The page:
"This policy does not apply:


Under Coverages A, B or D to bodily injury, to sickness, disease or death of any employee of the insured while engaged in the duties of his employment or to any obligation for which the insured or any company as his insuror may be held liable under any Workmen's Compensation Law."


Although not determinative of the issues herein, it is pertinent to note that because of the evidenced intent, Dr. Deal probably could not have adopted a valid pension plan


As noted by the District Court, "[i]t is only when the privilege of transacting business in the corporate form has been illegally abused to the injury of a third person that the corporate entities should be disregarded." Rounds & Porter Lumber Co. v. Burns, 216 Ark. 288, 225 S.W.2d 1, 2-3 (1949). "Piercing the corporate veil" is most frequently applied in instances where third parties seek to place financial responsibility on those individuals or separate corporate entities who, because of their ownership or control and means of operating the corporation, can be said to be the party responsible for the actions of the corporation to be disregarded. Black & White v. Love, 236 Ark. 529, 367 S.W.2d 427 (1963); Plant v. Cameron Feed Mills, 228 Ark. 607, 309 S.W.2d 312 (1958); Banks v. Jones, 239 Ark. 396, 390 S.W.2d 108 (1965); Henderson v. Rounds & Porter Lumber Co., 99 F.Supp. 376 (D.C.Ark.1951); Green v. Equitable Powder Mfg. Co., 95 F.Supp. 127 (D.C.Ark.1951). Although there is a certain amount of overlap between the considerations pertinent to "piercing the corporate veil" for financial responsibility reasons and those relevant to determining the substantive employer-employee relationship, the factors are not identical and they are weighted differently in light of the distinct purposes to be resolved. Because our purpose herein is a determination of whether the decedents were employees of Dr. Deal, we find it unnecessary to decide whether the evidence was sufficient to "pierce the corporate veil" or otherwise demonstrate Ozark's invalidity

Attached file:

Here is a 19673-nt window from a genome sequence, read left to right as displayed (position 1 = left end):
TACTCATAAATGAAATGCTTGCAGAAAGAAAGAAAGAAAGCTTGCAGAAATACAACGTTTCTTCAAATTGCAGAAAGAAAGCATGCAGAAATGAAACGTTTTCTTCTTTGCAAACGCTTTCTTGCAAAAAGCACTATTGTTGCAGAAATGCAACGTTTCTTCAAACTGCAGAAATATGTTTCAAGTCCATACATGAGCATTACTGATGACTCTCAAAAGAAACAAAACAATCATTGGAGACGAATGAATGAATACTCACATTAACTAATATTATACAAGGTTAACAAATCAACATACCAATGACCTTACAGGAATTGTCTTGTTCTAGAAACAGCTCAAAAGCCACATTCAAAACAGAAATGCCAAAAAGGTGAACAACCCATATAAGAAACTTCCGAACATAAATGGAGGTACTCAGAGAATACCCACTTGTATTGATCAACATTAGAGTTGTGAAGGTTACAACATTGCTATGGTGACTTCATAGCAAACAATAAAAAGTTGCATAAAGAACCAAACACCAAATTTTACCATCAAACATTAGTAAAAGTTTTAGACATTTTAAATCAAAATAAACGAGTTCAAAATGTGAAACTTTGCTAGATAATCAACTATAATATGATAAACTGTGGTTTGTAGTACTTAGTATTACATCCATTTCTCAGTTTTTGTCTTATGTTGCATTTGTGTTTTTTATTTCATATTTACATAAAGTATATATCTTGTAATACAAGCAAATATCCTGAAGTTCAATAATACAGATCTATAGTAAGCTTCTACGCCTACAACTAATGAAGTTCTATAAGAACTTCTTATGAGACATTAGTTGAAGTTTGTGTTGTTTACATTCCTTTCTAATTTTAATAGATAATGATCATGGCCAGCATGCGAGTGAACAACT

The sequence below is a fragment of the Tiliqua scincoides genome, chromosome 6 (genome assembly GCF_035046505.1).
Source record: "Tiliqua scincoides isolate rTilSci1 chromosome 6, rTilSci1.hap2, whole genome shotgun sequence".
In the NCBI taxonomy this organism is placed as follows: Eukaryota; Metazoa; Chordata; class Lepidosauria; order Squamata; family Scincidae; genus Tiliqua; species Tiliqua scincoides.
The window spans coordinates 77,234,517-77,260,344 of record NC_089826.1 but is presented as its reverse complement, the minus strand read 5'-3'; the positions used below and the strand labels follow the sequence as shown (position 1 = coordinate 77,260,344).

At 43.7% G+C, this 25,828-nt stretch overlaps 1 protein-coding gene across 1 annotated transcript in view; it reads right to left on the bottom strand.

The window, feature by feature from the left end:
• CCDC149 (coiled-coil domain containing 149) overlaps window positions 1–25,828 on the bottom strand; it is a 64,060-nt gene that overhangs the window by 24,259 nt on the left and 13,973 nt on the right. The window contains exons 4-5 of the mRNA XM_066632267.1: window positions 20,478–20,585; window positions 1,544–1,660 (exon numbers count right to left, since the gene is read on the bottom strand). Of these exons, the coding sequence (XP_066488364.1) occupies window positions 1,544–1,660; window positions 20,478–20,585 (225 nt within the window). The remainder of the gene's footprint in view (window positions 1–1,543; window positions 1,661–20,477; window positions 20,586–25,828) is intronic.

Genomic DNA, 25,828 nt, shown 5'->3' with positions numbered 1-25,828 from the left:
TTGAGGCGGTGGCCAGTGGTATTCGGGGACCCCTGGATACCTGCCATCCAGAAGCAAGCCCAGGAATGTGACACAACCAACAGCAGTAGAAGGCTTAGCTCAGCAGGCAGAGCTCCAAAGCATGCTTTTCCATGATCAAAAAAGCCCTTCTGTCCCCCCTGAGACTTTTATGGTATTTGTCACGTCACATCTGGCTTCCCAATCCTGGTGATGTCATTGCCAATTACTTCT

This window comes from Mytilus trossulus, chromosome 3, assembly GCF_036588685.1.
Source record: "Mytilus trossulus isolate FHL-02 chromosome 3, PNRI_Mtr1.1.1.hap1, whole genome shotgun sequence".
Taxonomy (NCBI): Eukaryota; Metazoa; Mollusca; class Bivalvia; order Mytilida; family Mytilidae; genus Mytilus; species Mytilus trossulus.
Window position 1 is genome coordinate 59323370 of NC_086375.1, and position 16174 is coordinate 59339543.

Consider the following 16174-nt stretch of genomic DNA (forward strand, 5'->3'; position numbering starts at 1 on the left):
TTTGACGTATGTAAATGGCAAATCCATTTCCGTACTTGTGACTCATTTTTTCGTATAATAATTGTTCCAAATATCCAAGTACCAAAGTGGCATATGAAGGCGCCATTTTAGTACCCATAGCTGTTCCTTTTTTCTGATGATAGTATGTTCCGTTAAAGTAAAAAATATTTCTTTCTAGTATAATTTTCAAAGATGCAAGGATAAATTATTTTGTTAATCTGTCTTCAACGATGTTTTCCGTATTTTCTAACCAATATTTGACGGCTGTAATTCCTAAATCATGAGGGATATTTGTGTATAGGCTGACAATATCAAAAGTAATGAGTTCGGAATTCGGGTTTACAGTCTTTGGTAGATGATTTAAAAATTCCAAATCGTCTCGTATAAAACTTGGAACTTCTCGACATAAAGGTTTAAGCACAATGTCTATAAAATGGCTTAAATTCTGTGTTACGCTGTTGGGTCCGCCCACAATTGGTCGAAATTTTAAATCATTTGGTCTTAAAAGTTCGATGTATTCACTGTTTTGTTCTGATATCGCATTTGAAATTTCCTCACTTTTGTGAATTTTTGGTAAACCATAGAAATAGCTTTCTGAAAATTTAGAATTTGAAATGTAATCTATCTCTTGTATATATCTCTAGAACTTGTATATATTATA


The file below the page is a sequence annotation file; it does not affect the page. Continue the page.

It might be noted that while liberal constructions of workmen's compensation laws may have served the employee's best interests at one time, such situation has changed markedly where encompassment by workmen's compensation precludes a potentially greater recovery from insurance or tort action. This was the case in both Beaver and Biggart, and, notwithstanding the detrimental ramifications, the courts found the respective parties to be employees


One witness testified that an employee lost her job because she would not fly with Dr. Deal any more, while another witness stated that she thought it did not matter how the employees reached Harrison as long as they did so on time